[The following is a reblog]
Holy Cross Day is called in Greek Ὕψωσις τοῦ Τιμίου Σταυροῦ (literally, “Raising Aloft of the Precious Cross”). In Latin it is called Exaltatio Sanctae Crucis (literally, “Raising Aloft/Exaltation/Triumph of the Holy Cross”.
In the 67-70 AD war of Jews against Romans, the Romans won – the temple was destroyed; Jerusalem lay in ruins.
Hadrian was born just after that, 76AD. He was the Roman emperor from 117 to 138. He rebuilt the Pantheon, and built “Hadrian’s Wall”, the northern limit of Britannia – areas of the island of Great Britain that were governed by the Roman Empire.
Hadrian is well known for his sensible approach to the illegal Christians.
He wanted to build a new Roman city on the ruins of Jerusalem: Aelia Capitolina. Maybe he originally thought of rebuilding the Jewish Temple and was advised against it because it might cause sedition. In any case, he built a temple to the Roman god Jupiter on the ruins of the Temple Mount instead. It is also understood he built a large temple to the goddess Venus over where Christ died and rose.
The Jewish reaction to building Jupiter’s temple on their holiest place led to another war with the Jews, and their dispersion.
Fast forward a couple of centuries and Christianity is now legal. You can imagine Christians having passed on the tradition of where Jesus died and rose. That was easy. “It is marked by the Temple to Venus.” When the now-Christian-affirming empire wanted to build a church on the spot where Jesus died and rose, that was where they went. The Church of the Resurrection was built in that place – now shared between a number of Christian denominations. St Helena, mother of the emperor Constantine, discovered the “true cross” there.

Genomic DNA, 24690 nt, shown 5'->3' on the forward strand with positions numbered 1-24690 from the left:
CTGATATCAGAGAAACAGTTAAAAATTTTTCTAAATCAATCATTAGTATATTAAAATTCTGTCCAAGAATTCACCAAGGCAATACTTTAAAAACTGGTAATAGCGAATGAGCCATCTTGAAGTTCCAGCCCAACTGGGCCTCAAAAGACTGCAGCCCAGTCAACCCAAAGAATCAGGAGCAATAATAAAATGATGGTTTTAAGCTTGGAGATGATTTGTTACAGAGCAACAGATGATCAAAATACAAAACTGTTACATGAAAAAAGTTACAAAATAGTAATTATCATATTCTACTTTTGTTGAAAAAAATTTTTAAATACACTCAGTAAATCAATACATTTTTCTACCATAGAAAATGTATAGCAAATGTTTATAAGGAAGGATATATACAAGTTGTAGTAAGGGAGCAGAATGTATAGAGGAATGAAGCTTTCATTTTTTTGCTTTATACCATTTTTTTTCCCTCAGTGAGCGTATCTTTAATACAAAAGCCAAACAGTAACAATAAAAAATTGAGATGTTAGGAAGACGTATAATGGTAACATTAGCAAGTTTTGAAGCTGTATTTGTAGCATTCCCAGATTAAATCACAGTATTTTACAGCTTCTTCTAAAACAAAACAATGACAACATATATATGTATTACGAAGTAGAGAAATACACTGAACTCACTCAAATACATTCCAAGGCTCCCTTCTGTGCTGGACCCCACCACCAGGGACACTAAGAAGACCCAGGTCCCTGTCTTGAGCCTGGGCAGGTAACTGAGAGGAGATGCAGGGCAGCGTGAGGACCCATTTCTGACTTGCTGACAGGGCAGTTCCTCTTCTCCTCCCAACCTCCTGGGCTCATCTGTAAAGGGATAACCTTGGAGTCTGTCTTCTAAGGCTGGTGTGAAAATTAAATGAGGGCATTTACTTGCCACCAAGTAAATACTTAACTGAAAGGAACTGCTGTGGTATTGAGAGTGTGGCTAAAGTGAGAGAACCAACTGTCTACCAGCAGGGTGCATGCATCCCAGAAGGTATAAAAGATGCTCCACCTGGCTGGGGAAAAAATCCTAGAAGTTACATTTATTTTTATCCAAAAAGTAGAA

This Church of the Holy Sepulchre was dedicated on 14 September 335. Part of that ceremony involved bringing out the cross.
The original Roman calendar was said to be invented by Romulus (753 BCE). It would have originally been a lunar calendar, with months starting on New Moon. Winter was not assigned to any month – the winter days were unaccounted for. The months were: Martius, Aprilis, Maius, Iunius, Quintilis, Sextilis, September, October, November, December. Full Moon falls half way through the month (the Ides). The Ides of September is close to the Fall Equinox (Northern Hemisphere) – the start of Autumn (Spring in the Southern Hemisphere).
The Rule of Benedict has (41:6)
Ab idus autem Septembres usque caput quadragesimae, ad nonam semper reficiant. From the thirteenth of September to the beginning of Lent, however, they are always to eat at None.
This is the start of “monastic Lent”.
From now until Easter, St Benedict has three nocturns of psalms and readings at Matins.
The Episcopal Church’s Book of Common Prayer (page 18) has “The Ember Days, traditionally observed on the Wednesdays, Fridays, and Saturdays after the First Sunday in Lent, the Day of Pentecost, Holy Cross Day, and December 13″. The mnemonic is “Lenty, Penty, Crucy, Lucy”.
As in Benedict’s Rule, we too might change our pace. In the Southern Hemisphere we can take on some of the Spring practices that our Northern Hemisphere siblings attach to Lent.
More reflections on the Feast of the Exaltation of the Holy Cross